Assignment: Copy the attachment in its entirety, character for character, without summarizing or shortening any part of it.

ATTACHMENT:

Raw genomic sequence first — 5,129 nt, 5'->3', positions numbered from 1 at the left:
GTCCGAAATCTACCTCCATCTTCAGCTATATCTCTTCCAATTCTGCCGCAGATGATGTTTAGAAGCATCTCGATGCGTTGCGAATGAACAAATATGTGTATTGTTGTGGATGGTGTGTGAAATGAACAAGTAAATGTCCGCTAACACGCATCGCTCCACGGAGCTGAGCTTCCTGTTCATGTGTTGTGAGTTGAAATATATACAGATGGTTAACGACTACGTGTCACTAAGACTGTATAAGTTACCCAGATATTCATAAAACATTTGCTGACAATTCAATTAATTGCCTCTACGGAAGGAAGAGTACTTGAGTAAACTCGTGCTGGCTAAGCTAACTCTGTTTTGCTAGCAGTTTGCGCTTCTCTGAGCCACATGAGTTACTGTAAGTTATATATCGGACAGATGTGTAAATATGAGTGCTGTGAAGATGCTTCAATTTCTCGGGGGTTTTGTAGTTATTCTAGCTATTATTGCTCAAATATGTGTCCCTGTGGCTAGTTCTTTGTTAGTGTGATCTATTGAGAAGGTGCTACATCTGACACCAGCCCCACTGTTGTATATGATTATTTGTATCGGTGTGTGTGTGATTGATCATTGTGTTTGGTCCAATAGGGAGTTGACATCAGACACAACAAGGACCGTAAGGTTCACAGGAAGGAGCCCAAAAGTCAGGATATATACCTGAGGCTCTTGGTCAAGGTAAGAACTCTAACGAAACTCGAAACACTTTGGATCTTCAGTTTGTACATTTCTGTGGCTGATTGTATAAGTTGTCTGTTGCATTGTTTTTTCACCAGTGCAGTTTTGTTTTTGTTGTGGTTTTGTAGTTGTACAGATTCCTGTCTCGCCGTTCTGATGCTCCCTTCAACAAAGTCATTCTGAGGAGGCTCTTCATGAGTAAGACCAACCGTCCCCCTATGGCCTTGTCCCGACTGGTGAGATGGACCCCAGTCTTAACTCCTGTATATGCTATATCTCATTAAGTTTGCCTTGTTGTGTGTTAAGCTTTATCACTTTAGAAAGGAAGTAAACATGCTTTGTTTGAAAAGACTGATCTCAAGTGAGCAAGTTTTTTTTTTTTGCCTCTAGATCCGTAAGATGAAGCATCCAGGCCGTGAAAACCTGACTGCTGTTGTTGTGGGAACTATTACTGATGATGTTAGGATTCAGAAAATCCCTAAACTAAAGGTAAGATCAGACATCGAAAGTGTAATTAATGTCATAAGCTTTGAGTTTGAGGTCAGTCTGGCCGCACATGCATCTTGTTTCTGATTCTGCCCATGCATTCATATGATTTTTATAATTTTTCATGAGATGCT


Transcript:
Raw genomic sequence first — 5,129 nt, 5'->3', positions numbered from 1 at the left:
GTCCGAAATCTACCTCCATCTTCAGCTATATCTCTTCCAATTCTGCCGCAGATGATGTTTAGAAGCATCTCGATGCGTTGCGAATGAACAAATATGTGTATTGTTGTGGATGGTGTGTGAAATGAACAAGTAAATGTCCGCTAACACGCATCGCTCCACGGAGCTGAGCTTCCTGTTCATGTGTTGTGAGTTGAAATATATACAGATGGTTAACGACTACGTGTCACTAAGACTGTATAAGTTACCCAGATATTCATAAAACATTTGCTGACAATTCAATTAATTGCCTCTACGGAAGGAAGAGTACTTGAGTAAACTCGTGCTGGCTAAGCTAACTCTGTTTTGCTAGCAGTTTGCGCTTCTCTGAGCCACATGAGTTACTGTAAGTTATATATCGGACAGATGTGTAAATATGAGTGCTGTGAAGATGCTTCAATTTCTCGGGGGTTTTGTAGTTATTCTAGCTATTATTGCTCAAATATGTGTCCCTGTGGCTAGTTCTTTGTTAGTGTGATCTATTGAGAAGGTGCTACATCTGACACCAGCCCCACTGTTGTATATGATTATTTGTATCGGTGTGTGTGTGATTGATCATTGTGTTTGGTCCAATAGGGAGTTGACATCAGACACAACAAGGACCGTAAGGTTCACAGGAAGGAGCCCAAAAGTCAGGATATATACCTGAGGCTCTTGGTCAAGGTAAGAACTCTAACGAAACTCGAAACACTTTGGATCTTCAGTTTGTACATTTCTGTGGCTGATTGTATAAGTTGTCTGTTGCATTGTTTTTTCACCAGTGCAGTTTTGTTTTTGTTGTGGTTTTGTAGTTGTACAGATTCCTGTCTCGCCGTTCTGATGCTCCCTTCAACAAAGTCATTCTGAGGAGGCTCTTCATGAGTAAGACCAACCGTCCCCCTATGGCCTTGTCCCGACTGGTGAGATGGACCCCAGTCTTAACTCCTGTATATGCTATATCTCATTAAGTTTGCCTTGTTGTGTGTTAAGCTTTATCACTTTAGAAAGGAAGTAAACATGCTTTGTTTGAAAAGACTGATCTCAAGTGAGCAAGTTTTTTTTTTTTGCCTCTAGATCCGTAAGATGAAGCATCCAGGCCGTGAAAACCTGACTGCTGTTGTTGTGGGAACTATTACTGATGATGTTAGGATTCAGAAAATCCCTAAACTAAAGGTAAGATCAGACATCGAAAGTGTAATTAATGTCATAAGCTTTGAGTTTGAGGTCAGTCTGGCCGCACATGCATCTTGTTTCTGATTCTGCCCATGCATTCATATGATTTTTATAATTTTTCATGAGATGCT